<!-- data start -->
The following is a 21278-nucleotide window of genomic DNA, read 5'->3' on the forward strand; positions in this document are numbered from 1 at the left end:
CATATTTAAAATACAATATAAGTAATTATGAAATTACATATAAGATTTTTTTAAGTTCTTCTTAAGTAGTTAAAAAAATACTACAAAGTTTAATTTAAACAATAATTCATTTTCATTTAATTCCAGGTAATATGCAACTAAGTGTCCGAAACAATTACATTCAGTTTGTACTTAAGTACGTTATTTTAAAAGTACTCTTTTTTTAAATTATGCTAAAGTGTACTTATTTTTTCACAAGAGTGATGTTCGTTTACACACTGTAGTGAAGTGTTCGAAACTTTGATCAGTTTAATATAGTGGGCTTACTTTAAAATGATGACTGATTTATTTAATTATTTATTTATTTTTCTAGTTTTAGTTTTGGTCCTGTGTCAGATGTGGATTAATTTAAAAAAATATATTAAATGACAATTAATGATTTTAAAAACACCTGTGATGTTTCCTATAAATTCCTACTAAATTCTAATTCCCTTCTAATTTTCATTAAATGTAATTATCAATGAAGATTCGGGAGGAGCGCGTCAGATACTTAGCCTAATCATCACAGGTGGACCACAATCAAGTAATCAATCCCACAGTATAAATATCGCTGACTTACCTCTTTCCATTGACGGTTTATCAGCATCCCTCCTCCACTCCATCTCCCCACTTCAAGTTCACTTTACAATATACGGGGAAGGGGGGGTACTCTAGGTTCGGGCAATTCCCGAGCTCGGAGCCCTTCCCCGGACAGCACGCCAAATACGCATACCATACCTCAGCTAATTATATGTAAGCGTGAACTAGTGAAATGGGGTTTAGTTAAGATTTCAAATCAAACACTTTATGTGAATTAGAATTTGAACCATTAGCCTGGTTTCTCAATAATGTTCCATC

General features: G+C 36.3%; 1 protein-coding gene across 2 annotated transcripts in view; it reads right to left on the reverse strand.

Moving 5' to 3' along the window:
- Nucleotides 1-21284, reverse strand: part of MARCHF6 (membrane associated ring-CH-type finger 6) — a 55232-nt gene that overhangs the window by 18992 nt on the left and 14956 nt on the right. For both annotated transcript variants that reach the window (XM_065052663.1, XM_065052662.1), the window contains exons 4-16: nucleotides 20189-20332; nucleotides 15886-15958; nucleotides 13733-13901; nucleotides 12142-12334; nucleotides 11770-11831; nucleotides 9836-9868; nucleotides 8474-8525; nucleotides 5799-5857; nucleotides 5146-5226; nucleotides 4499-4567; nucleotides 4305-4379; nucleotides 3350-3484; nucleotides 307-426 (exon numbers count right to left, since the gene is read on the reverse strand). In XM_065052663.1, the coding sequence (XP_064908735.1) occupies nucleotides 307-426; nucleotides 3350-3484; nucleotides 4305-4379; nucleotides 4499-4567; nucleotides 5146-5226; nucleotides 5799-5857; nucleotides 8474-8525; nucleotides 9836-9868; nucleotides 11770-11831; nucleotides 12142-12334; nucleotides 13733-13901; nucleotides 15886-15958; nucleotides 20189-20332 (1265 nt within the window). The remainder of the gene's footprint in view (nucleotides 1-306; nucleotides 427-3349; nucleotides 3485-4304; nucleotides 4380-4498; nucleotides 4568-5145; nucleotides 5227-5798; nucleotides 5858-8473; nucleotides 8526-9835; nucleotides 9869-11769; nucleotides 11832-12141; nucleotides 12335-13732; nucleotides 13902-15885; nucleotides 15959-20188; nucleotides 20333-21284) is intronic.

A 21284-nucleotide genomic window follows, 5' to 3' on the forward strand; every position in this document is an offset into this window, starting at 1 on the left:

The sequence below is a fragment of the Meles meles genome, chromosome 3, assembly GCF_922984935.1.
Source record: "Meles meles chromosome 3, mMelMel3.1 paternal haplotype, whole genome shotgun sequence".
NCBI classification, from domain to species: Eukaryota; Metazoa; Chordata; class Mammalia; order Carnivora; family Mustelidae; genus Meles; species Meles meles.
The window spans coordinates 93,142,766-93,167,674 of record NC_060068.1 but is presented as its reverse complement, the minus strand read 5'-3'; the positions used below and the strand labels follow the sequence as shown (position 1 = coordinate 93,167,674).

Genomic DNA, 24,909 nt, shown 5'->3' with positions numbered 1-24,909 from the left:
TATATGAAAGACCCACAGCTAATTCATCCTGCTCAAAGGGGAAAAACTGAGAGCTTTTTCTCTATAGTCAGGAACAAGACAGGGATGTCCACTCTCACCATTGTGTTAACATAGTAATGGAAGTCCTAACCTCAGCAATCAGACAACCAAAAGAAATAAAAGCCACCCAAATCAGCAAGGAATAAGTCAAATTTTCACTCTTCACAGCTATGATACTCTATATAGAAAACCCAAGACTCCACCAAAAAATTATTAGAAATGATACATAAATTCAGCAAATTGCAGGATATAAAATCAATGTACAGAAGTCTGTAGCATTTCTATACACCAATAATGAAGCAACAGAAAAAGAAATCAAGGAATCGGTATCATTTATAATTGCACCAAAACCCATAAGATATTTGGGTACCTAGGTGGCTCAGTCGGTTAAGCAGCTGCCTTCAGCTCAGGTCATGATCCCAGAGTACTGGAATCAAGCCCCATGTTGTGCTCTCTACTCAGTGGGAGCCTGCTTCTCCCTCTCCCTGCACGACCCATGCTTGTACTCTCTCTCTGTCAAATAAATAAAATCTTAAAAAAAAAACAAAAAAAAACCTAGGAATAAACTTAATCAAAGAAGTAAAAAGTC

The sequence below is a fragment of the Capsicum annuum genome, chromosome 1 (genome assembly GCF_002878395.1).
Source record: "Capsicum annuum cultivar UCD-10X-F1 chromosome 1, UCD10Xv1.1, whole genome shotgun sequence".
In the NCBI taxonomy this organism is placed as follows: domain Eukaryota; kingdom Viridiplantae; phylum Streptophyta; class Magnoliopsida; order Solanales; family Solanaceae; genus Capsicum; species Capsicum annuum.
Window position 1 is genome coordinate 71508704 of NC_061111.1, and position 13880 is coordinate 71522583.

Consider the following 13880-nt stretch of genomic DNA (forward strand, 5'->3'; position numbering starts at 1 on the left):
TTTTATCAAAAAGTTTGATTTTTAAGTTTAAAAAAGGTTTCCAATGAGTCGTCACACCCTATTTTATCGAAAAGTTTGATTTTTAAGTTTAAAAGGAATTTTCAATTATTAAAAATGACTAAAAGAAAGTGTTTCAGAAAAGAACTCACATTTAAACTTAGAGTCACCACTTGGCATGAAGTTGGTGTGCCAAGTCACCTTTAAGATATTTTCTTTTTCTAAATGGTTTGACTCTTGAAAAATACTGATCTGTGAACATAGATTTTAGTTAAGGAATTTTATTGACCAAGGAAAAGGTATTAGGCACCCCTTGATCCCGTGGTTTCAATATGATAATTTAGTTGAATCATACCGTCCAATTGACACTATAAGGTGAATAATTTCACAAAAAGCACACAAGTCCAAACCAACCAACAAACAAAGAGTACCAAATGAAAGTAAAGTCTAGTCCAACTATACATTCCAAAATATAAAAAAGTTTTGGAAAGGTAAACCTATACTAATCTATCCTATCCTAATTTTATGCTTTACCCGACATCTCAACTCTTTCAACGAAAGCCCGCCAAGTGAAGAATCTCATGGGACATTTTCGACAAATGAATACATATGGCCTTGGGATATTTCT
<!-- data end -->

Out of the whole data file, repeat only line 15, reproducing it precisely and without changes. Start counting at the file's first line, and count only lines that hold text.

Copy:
In the NCBI taxonomy this organism is placed as follows: domain Eukaryota; kingdom Viridiplantae; phylum Streptophyta; class Magnoliopsida; order Solanales; family Solanaceae; genus Capsicum; species Capsicum annuum.